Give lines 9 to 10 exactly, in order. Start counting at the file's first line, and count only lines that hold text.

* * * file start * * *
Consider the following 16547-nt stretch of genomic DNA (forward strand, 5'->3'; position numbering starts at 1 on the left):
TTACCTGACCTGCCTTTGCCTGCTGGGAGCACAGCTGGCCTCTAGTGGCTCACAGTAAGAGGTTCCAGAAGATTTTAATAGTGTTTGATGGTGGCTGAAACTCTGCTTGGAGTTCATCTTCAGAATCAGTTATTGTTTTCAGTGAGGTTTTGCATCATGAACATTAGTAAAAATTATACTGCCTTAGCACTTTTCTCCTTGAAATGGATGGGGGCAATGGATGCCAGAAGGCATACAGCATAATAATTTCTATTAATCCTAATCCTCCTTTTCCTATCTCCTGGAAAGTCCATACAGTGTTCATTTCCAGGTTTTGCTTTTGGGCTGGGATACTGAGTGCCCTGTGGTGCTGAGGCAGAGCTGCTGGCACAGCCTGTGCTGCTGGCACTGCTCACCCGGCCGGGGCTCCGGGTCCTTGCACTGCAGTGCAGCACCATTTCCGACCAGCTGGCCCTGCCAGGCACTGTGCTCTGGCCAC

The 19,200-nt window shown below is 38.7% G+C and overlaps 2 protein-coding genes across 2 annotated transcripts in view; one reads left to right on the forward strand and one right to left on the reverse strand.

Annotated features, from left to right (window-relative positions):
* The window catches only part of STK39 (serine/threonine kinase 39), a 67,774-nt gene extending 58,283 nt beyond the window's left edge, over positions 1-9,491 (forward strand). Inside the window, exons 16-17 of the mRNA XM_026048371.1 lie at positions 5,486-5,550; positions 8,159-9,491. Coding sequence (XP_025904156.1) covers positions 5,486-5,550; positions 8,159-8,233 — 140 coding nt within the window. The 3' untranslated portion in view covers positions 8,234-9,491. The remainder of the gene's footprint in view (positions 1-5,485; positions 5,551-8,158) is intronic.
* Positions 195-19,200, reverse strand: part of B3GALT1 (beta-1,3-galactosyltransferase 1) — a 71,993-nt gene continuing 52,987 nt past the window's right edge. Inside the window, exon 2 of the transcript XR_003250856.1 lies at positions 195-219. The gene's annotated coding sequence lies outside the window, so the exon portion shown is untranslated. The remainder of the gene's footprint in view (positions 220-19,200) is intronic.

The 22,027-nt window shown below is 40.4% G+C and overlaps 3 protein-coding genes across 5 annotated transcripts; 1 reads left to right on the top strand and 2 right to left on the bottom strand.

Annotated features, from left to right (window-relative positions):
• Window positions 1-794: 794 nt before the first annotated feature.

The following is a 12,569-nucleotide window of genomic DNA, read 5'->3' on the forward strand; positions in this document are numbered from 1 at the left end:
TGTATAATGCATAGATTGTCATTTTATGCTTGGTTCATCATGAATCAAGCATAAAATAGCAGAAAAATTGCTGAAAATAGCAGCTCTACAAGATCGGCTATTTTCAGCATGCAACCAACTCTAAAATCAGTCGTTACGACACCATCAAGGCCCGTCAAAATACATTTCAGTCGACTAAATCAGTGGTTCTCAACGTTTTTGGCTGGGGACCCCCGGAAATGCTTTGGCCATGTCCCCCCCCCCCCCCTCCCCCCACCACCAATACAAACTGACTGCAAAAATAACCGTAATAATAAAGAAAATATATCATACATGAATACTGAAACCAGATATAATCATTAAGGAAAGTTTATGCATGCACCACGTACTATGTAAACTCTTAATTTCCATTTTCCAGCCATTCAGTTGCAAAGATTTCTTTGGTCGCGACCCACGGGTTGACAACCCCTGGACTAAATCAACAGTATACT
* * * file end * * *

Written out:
• Window positions 1-794: 794 nt before the first annotated feature.

The following is a 12,569-nucleotide window of genomic DNA, read 5'->3' on the forward strand; positions in this document are numbered from 1 at the left end: